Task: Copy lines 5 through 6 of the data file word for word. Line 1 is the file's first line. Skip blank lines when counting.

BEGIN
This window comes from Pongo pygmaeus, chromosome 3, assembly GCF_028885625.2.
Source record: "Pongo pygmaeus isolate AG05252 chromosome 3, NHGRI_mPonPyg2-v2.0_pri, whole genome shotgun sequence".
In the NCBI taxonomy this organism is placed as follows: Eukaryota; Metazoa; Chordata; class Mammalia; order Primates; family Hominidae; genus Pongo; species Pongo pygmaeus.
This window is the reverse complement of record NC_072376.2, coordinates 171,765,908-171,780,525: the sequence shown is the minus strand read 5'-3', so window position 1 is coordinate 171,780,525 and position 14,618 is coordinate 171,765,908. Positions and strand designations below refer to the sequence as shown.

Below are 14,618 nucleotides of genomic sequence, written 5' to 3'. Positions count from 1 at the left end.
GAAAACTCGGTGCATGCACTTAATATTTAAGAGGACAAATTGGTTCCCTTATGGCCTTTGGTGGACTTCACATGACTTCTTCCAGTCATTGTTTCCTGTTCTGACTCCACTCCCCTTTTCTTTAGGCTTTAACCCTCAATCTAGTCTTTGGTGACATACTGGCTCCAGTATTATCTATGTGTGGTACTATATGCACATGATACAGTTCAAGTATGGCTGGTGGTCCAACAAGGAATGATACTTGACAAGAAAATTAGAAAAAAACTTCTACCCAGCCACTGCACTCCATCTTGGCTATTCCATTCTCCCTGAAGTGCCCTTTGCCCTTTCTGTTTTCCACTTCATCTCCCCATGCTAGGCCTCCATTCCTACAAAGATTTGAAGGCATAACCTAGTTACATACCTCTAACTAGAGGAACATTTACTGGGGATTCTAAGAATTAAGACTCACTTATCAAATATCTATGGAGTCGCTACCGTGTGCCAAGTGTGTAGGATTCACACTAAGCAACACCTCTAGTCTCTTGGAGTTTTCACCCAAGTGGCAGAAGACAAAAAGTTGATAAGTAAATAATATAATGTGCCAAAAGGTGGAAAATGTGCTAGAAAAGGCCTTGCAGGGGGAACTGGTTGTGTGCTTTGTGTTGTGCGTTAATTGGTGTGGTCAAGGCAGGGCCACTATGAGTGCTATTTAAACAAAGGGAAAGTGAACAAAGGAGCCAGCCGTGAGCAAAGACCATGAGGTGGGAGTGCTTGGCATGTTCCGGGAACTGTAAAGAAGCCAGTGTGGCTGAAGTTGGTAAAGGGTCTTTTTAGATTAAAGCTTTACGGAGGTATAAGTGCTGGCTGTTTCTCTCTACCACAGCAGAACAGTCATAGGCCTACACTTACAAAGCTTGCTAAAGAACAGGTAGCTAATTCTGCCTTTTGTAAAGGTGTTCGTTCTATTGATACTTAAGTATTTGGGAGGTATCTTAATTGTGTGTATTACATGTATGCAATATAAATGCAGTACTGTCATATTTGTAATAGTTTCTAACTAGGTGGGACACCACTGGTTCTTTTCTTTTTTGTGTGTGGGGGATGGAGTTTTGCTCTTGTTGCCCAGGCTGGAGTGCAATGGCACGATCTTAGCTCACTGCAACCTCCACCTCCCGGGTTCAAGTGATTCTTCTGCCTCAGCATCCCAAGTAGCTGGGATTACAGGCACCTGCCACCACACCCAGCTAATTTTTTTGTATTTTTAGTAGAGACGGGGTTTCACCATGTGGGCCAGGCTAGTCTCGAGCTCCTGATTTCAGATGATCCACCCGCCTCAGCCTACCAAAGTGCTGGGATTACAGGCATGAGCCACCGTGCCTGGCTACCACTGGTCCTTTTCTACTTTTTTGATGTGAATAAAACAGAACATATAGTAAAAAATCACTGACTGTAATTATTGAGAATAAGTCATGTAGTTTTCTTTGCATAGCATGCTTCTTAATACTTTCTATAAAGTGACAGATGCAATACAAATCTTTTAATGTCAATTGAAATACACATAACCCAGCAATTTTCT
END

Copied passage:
Below are 14,618 nucleotides of genomic sequence, written 5' to 3'. Positions count from 1 at the left end.
GAAAACTCGGTGCATGCACTTAATATTTAAGAGGACAAATTGGTTCCCTTATGGCCTTTGGTGGACTTCACATGACTTCTTCCAGTCATTGTTTCCTGTTCTGACTCCACTCCCCTTTTCTTTAGGCTTTAACCCTCAATCTAGTCTTTGGTGACATACTGGCTCCAGTATTATCTATGTGTGGTACTATATGCACATGATACAGTTCAAGTATGGCTGGTGGTCCAACAAGGAATGATACTTGACAAGAAAATTAGAAAAAAACTTCTACCCAGCCACTGCACTCCATCTTGGCTATTCCATTCTCCCTGAAGTGCCCTTTGCCCTTTCTGTTTTCCACTTCATCTCCCCATGCTAGGCCTCCATTCCTACAAAGATTTGAAGGCATAACCTAGTTACATACCTCTAACTAGAGGAACATTTACTGGGGATTCTAAGAATTAAGACTCACTTATCAAATATCTATGGAGTCGCTACCGTGTGCCAAGTGTGTAGGATTCACACTAAGCAACACCTCTAGTCTCTTGGAGTTTTCACCCAAGTGGCAGAAGACAAAAAGTTGATAAGTAAATAATATAATGTGCCAAAAGGTGGAAAATGTGCTAGAAAAGGCCTTGCAGGGGGAACTGGTTGTGTGCTTTGTGTTGTGCGTTAATTGGTGTGGTCAAGGCAGGGCCACTATGAGTGCTATTTAAACAAAGGGAAAGTGAACAAAGGAGCCAGCCGTGAGCAAAGACCATGAGGTGGGAGTGCTTGGCATGTTCCGGGAACTGTAAAGAAGCCAGTGTGGCTGAAGTTGGTAAAGGGTCTTTTTAGATTAAAGCTTTACGGAGGTATAAGTGCTGGCTGTTTCTCTCTACCACAGCAGAACAGTCATAGGCCTACACTTACAAAGCTTGCTAAAGAACAGGTAGCTAATTCTGCCTTTTGTAAAGGTGTTCGTTCTATTGATACTTAAGTATTTGGGAGGTATCTTAATTGTGTGTATTACATGTATGCAATATAAATGCAGTACTGTCATATTTGTAATAGTTTCTAACTAGGTGGGACACCACTGGTTCTTTTCTTTTTTGTGTGTGGGGGATGGAGTTTTGCTCTTGTTGCCCAGGCTGGAGTGCAATGGCACGATCTTAGCTCACTGCAACCTCCACCTCCCGGGTTCAAGTGATTCTTCTGCCTCAGCATCCCAAGTAGCTGGGATTACAGGCACCTGCCACCACACCCAGCTAATTTTTTTGTATTTTTAGTAGAGACGGGGTTTCACCATGTGGGCCAGGCTAGTCTCGAGCTCCTGATTTCAGATGATCCACCCGCCTCAGCCTACCAAAGTGCTGGGATTACAGGCATGAGCCACCGTGCCTGGCTACCACTGGTCCTTTTCTACTTTTTTGATGTGAATAAAACAGAACATATAGTAAAAAATCACTGACTGTAATTATTGAGAATAAGTCATGTAGTTTTCTTTGCATAGCATGCTTCTTAATACTTTCTATAAAGTGACAGATGCAATACAAATCTTTTAATGTCAATTGAAATACACATAACCCAGCAATTTTCT